Today, leprosy is diagnosed solely on the basis of physical symptoms; the simple detection of acid fast bacilli in the skin slit of the ear lobe, expressed as “bacterial index” (BI) and “morphological index” (MI), is now seldom used. The mixed results of the Leprosy Elimination Program in recent years have led to serious questions about definitions and validity of the common epidemiological markers including “prevalence” (the number of registered and treated patients at the end of a year), and “new case detection” (which can merely reflect the results of intense leprosy elimination campaigns). The call has emerged for reliable tools to measure the fall in the incidence of leprosy.
Underlying the conundrum of decreasing prevalence and relatively static new case detection rates is lack of knowledge on transmission and incubation time of leprosy infection. Issues such as primary portal of bacillary entry, transmission from paucibacillary cases, and non‑symptomatic carriage, are all unresolved. What is urgently needed are indicators that directly and accurately measure the level of leprosy transmission at the population level. Accordingly, the Heiser Program for Research in Leprosy and Tuberculosis has been placing more of its limited resources into the basic research questions of diagnosis of infection, transmission of the disease, and other issues such as nerve damage and leprosy reactions. The Enhanced global strategy for further reducing the disease burden due to leprosy (plan period:2011-2015).New Delhi, WHO, Regional Office for South East Asis, 2009 (SEA-GLP-2009.3) (http://www.searo.int/LinkFiles/GLP_SEA-GLP-2009_3.pdf) aims at reducing the rate of new cases with grade-2 disabilities worldwide by ≥35% by the end of 2015.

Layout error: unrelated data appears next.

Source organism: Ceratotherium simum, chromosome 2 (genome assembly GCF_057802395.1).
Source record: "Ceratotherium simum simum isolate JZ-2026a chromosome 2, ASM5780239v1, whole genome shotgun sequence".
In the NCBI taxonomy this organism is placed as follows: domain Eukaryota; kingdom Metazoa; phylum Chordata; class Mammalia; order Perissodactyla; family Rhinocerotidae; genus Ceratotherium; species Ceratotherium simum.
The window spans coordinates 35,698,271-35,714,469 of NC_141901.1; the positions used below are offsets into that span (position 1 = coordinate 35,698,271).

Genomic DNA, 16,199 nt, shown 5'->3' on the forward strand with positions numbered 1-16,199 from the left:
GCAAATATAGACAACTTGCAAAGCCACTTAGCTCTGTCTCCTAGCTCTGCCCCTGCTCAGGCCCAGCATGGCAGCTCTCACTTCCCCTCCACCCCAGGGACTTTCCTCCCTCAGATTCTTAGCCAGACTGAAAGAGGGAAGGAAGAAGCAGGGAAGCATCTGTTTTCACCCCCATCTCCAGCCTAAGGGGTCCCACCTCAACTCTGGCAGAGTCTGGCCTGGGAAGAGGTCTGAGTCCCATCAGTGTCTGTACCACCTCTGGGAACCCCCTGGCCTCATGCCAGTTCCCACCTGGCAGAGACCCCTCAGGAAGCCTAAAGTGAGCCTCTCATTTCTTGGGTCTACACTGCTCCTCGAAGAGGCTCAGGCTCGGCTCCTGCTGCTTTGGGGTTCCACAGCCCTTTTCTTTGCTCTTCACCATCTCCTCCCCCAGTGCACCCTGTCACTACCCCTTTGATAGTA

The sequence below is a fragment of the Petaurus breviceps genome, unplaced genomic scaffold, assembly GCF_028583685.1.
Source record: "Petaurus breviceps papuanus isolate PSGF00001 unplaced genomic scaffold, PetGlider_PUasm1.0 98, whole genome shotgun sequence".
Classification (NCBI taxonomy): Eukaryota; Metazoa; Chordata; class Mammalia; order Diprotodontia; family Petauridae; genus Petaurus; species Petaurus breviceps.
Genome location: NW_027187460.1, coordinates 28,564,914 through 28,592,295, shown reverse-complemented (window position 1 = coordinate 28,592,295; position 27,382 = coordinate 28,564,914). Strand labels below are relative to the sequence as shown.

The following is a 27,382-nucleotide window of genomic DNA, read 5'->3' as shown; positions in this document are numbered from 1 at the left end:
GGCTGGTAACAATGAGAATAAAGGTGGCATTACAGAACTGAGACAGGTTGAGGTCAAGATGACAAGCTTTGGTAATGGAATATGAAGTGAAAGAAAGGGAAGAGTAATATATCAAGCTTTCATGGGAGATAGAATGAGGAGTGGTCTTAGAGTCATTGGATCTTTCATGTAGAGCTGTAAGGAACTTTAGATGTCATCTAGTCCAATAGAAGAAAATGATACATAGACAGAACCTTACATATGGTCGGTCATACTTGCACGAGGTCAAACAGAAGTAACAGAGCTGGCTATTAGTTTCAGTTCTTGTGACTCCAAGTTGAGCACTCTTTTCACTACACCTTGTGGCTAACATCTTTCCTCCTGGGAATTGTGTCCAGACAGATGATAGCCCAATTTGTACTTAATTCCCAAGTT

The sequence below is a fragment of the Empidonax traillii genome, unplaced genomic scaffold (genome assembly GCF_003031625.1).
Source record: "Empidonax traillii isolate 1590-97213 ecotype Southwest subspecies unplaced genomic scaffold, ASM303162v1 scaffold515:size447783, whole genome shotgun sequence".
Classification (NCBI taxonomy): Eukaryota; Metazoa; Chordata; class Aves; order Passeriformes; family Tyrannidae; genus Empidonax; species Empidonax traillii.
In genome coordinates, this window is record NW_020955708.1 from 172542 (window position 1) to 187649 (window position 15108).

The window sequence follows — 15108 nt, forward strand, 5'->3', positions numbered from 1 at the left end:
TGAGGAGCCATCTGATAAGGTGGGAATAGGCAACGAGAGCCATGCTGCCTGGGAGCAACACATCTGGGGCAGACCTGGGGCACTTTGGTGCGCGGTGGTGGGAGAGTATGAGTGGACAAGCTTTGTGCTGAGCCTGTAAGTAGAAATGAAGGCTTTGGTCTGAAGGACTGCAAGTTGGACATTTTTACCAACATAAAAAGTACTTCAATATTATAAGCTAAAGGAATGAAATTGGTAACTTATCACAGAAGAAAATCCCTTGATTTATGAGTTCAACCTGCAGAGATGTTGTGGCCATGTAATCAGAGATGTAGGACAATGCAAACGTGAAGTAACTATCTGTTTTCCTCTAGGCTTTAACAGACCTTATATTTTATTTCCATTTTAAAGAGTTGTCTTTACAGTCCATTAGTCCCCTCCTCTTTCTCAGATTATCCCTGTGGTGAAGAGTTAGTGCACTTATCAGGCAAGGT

In 1972, the will of Dr. Heiser established the Heiser Grant in The New York Community Trust. Succeeding Scientific Advisory Committees have been led by Dr. Maclyn McCarty, Dr. W. Lane Barksdale, Dr. Barry Bloom, Dr. Charles C. Shepard, and Dr. Roy Curtiss III.
The program has contributed to research on the control of leprosy through research grants and post-doctoral training fellowships, and continues to do so. More recently, it has made large investments in major research projects, such as sequencing the genome of Mycobacterium leprae, the Rifampin-Ofloxacin-Minocycline intervention trial in South India, and IDEAL (Initiative for Diagnostic and Epidemiological Assays for Leprosy), a worldwide consortium of researchers working on the application of new antigens for detection of sub-clinical leprosy and new genetic markers of the leprosy bacillus for molecular epidemiological studies.